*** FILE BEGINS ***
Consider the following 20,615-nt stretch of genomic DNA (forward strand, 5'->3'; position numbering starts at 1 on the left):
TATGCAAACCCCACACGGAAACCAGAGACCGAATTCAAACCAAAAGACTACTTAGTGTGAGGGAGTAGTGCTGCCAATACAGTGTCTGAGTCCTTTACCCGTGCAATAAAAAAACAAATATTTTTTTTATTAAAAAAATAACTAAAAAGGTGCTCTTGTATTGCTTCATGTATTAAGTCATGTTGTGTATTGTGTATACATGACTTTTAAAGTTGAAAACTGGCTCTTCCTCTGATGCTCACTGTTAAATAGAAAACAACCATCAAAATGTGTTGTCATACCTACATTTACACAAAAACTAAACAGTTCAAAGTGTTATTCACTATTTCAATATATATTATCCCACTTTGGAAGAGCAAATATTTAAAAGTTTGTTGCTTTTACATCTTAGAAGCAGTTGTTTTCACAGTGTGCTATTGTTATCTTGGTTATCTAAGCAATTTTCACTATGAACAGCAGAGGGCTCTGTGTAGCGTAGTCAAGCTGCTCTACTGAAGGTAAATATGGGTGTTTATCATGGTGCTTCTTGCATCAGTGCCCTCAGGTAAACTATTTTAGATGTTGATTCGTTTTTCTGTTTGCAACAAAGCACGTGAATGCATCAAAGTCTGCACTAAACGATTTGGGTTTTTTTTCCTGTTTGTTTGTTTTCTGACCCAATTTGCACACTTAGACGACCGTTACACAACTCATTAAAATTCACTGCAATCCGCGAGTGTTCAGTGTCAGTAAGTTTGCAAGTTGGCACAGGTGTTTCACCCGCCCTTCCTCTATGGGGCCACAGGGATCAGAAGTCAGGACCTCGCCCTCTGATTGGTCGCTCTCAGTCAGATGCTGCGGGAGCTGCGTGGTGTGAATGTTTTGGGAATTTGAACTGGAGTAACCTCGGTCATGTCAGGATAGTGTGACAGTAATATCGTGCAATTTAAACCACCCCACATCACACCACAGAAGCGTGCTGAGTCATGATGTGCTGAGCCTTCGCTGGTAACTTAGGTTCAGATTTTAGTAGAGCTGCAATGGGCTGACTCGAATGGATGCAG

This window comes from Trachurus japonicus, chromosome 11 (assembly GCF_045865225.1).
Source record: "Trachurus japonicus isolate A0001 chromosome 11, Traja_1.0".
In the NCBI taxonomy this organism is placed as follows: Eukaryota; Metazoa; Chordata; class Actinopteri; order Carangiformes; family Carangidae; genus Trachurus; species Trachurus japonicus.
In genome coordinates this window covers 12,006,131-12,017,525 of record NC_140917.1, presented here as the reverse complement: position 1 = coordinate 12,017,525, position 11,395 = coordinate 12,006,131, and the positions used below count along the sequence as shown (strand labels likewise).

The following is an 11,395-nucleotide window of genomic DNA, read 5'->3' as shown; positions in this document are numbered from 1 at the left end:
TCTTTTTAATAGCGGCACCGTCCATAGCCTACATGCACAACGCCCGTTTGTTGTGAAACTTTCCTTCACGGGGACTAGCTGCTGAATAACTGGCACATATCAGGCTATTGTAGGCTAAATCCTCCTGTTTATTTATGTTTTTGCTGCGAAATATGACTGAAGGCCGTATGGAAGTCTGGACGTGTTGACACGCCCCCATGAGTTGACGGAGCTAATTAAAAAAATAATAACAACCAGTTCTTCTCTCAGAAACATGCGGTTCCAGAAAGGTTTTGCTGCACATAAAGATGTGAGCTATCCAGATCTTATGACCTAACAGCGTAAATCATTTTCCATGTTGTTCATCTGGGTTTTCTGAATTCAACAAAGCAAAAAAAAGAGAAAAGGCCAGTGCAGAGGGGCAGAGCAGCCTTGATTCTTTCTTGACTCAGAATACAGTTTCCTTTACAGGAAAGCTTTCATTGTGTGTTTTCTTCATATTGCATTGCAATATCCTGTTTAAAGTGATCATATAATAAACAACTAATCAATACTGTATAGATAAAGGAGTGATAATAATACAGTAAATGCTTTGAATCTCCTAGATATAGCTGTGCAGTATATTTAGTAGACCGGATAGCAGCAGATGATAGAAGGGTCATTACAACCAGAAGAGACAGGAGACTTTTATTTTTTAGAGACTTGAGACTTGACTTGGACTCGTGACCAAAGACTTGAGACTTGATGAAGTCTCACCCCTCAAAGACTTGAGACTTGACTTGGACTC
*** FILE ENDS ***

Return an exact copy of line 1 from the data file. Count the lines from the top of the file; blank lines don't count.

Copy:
Consider the following 20,615-nt stretch of genomic DNA (forward strand, 5'->3'; position numbering starts at 1 on the left):